Let's look at our US CONSTITUTION which is of course still in place with all our 300 years of Federal court and statutes enshrining our US 99% WE THE PEOPLE civil rights and liberties-----to see how our founding fathers worked hard to create CIVIL GOVERNMENT STRUCTURES separate and INDEPENDENT of our public militia.
First, let's take a look at GEORGE HARRISON'S ----MY SWEET LORDS-----After 800 years ---that being the AGE OF ENLIGHTENMENT---I AM MAN-----bringing a CONSTITUTION to UK and Europe ----
DO WE REALLY NEED A WRITTEN CONSTITUTION SAY THE HOUSE OF LORDS?
It seems not if UK, Europe, US, Canada are MOVING FORWARD back to 1000BC DARK AGES---so, here in US these few decades of CLINTON/BUSH/OBAMA our US 99% have not seen ANY adherence to US CONSTITUTION by those global banking 5% freemason/Greek players
MY SWEET LORDS getting a little itchy under the wigs -------where does it end in MOVING FORWARD----BYE BYE MAGNA CARTA and the rights of MY SWEET LORDS!
After 800 years, Britain finally asks: Do we need a written constitution?
By Griff Witte
June 7, 2015
LONDON -- Eight-hundred years ago this month, rebellious barons and a despised, cash-strapped king gathered in a verdant riverside meadow 20 miles outside London to seal an agreement that would change the course of history.
The words of the Magna Carta have inspired democratic movements the world over and formed a basis for countless constitutions — most notably the one crafted by another group of king-defying aristocrats over a long and sweaty Philadelphia summer.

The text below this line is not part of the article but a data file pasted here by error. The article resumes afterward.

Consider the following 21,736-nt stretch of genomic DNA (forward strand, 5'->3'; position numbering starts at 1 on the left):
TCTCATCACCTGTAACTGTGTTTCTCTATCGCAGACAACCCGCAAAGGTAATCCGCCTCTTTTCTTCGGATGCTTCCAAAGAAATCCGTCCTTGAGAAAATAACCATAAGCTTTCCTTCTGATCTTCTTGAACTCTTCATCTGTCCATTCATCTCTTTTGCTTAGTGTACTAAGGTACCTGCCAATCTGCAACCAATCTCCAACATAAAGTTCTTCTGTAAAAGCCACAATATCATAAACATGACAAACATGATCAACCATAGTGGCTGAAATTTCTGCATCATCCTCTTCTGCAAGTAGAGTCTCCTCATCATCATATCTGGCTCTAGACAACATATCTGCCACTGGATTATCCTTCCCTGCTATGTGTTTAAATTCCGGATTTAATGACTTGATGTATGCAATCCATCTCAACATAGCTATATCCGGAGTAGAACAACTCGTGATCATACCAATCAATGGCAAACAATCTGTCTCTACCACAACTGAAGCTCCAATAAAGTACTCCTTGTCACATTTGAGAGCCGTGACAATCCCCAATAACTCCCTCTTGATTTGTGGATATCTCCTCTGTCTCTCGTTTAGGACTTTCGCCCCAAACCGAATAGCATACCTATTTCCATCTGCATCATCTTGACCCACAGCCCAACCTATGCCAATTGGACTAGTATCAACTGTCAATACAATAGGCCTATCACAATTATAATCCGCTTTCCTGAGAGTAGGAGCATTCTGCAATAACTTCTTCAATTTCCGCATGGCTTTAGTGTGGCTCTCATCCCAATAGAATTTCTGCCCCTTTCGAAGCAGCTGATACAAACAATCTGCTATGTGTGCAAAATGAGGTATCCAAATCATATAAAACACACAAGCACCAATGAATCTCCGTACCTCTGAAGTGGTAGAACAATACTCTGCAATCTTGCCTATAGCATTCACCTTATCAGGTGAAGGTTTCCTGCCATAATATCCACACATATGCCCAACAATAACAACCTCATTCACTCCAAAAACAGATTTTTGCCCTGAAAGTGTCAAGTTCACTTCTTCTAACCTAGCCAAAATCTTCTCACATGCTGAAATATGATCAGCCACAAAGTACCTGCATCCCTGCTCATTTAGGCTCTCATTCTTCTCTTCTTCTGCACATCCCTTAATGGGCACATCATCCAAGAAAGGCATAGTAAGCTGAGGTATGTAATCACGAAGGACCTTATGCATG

Yet somehow, despite birthing the principles of due process and equal rights under law, Britain never got around to codifying a constitution of its own. Now, with this ancient land experiencing teenage-style existential angst, many Britons wonder whether it is finally time to change that.
Britain is one of just three major democracies that lack formal, written constitutions. Its empire has come and gone, it has triumphed in world wars, and yet it has never seemed to need a written constitution.
But Britain has rarely faced the sort of fundamental challenges to its identity that it is confronting today. Scotland nearly split the United Kingdom apart in an independence referendum last September and may try to do so again after a landslide election victory for nationalists last month. Britain as a whole will soon have to decide whether it is part of Europe. And because of the country’s peculiar electoral system, last month’s parliamentary vote produced perhaps the most distorted results in British history.
Meet the man who drafted a British constitution
That web of problems offers few easy answers. Advocates of a written constitution say none of the big problems are likely to be solved unless Britain does what others accomplished long ago and goes through the difficult process of writing down some basic rules.
“We’ve got a long tradition of helping other countries do it, without recognizing that we need to do it ourselves,” said Jeremy Purvis, a member of the House of Lords who introduced a bill last week that, if passed, would trigger a constitutional convention. “But this is the moment.”
Quest for a constitution
In truth, Britain does have a constitution, although only the most sophisticated legal scholars, perhaps with the aid of archaeologists, know where to find it.
Instead of one document that can be stuffed into a breast pocket or waved about by politicians for dramatic effect, the British constitution lies scattered across centuries’ worth of common law, acts of Parliament, treaty obligations and historical conventions. Much is left unsaid: There is, for instance, no formal job description for the prime minister, and Parliament conducted a multi-year inquiry during the last parliamentary term to figure it out.